That trip changed everything for me. Over the next couple of months, a senior aid from The White House invited me to consult on a number of gender policies and to be on a conference call with President Obama, the same day I received my 100 Women Of Interest Young Leader award. Okay, that’s my second highlight.
The White House opened my mind to a new possibility. For the first time, I saw that it’s possible for governments to work intergenerationally and with different people from around the globe.
I believe we can enact change, especially when governments consult with their target audience and have provisions in place to ensure they have enough people in leadership that reflect the cultures and genders they represent. If they don’t (this goes for any organisation…or country, Australia I’m looking at you) you’ll end up with a horrific Pepsi ad. You’ve been warned.
Take home…consult and include! Oh, and the Obama Administration was awesome!!
Who is your feminist hero?
I have a few…because how can you just have one feminist hero? You can’t. It’s impossible.
What’s an achievement you’re proud of?
Last year, our team brought our student’s art exhibition from Pakistan to Australia. Our aim was to highlight our student’s amazing stories and messages of peace. We also wanted to start a dialogue around human rights and biased perceptions.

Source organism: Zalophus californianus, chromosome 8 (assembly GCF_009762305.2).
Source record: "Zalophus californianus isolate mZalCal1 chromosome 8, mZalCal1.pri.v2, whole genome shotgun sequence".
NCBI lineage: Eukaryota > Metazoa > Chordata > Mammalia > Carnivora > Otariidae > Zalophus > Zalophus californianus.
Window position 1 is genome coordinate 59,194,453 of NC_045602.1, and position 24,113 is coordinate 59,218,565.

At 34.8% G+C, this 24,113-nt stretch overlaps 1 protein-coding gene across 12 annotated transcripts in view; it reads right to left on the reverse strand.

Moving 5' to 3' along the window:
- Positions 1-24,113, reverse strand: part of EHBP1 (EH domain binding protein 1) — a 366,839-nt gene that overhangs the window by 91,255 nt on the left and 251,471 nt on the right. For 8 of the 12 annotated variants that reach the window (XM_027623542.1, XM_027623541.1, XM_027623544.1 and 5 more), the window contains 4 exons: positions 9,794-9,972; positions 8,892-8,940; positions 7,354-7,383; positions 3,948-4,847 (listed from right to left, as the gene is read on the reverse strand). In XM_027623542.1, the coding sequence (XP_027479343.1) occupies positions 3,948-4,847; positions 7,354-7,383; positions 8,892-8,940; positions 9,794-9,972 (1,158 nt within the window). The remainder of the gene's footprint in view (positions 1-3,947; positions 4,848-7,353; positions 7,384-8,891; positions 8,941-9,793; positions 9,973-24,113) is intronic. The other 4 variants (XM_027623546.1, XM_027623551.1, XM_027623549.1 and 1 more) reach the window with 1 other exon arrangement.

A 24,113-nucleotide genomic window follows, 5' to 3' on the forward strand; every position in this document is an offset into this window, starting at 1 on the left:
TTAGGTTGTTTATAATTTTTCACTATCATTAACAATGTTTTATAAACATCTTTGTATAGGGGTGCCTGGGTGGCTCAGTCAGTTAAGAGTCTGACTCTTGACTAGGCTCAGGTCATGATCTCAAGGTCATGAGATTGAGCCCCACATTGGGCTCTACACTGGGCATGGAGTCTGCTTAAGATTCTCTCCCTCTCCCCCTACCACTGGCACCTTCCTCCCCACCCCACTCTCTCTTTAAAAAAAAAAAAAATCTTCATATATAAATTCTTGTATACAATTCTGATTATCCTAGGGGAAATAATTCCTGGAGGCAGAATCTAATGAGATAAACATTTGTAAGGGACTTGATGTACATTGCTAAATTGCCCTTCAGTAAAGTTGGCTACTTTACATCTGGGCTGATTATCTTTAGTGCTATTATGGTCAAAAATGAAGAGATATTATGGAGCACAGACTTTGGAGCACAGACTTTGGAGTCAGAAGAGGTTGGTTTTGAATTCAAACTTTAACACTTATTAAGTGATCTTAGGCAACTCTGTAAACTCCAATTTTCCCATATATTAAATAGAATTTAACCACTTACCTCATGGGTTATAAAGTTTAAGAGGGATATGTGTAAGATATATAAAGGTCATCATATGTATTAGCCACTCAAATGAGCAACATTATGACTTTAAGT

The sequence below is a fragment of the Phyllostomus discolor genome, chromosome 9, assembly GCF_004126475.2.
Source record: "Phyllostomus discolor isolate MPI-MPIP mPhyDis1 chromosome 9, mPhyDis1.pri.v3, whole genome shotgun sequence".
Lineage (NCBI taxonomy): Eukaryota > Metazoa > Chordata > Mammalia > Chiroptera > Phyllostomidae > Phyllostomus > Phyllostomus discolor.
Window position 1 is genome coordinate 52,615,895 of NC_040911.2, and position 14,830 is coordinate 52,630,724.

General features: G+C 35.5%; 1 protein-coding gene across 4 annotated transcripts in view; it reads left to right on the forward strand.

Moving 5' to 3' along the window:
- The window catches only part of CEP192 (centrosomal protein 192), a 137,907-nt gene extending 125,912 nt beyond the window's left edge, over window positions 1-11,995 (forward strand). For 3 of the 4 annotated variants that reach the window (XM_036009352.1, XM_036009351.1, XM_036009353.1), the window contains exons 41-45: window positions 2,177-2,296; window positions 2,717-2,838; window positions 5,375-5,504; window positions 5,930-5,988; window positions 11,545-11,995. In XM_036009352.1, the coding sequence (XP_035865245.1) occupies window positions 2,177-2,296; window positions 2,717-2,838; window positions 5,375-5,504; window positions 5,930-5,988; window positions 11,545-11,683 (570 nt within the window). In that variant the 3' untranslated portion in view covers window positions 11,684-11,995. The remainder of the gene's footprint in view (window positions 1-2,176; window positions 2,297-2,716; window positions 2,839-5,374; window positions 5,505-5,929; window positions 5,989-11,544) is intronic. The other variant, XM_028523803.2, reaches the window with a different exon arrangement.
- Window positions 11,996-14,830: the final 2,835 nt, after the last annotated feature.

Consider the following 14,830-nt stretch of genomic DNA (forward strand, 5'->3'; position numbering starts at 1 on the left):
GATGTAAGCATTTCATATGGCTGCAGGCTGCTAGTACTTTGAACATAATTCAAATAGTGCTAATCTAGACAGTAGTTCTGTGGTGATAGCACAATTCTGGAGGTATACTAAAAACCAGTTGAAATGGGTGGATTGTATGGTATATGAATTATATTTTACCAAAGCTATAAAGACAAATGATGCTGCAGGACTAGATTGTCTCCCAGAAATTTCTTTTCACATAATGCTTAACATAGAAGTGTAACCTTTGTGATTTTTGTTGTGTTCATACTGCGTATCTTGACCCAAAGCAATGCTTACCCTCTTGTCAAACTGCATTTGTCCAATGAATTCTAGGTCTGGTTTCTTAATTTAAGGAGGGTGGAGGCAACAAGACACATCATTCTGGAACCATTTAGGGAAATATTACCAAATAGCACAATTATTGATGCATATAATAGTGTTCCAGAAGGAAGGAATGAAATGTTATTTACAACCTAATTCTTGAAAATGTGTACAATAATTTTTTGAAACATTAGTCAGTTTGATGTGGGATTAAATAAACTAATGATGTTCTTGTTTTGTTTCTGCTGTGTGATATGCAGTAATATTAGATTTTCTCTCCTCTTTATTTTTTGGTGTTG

We feel we can change the world through art. And use the universal language to foster peace and harmony.
We partnered with PwC to launch the Arts for Peace project and to raise money for our school back in Peshawar. The exhibition has now travelled to 3 states and started up hundreds of positive conversations. Our students range from 6 to 35 years old, and represent all different genders and religions including Catholic, Sikh, Muslim and Hindu.
It’s beautiful to see intercultural harmony working, and that peace is possible! Now our six year olds call themselves international artists – that’s pretty amazing.
This exhibition has helped transform their confidence exponentially. I’m really proud we could do this for them and this year, we’re expanding our peace project to Colombia and Ethiopia. I can’t wait!
Why did you join the Y?
95% of my work is overseas, so it’s pretty isolating sometimes. I joined YWCA Canberra after having a few conversations with (YWCA Canberra Executive Director) Frances Crimmins and Hannah Wandel about the incredible work YWCA Canberra does for our community and the importance of the movement. I wanted to make a few friends, surround myself with passionate, empowering, driven women…and the Y fit my brief.
Who inspires you?
All women, LGBTQIA, POC and men who stand up for equality and inclusivity, fight for their rights and find the courage to speak their truth. Basically, anyone who does any good in the world, albeit big or small – they’re an inspiration in my book.
What’s the change you want to see in the world?
I want to see an inclusive community that cares and respects every individual’s human rights. Simple enough?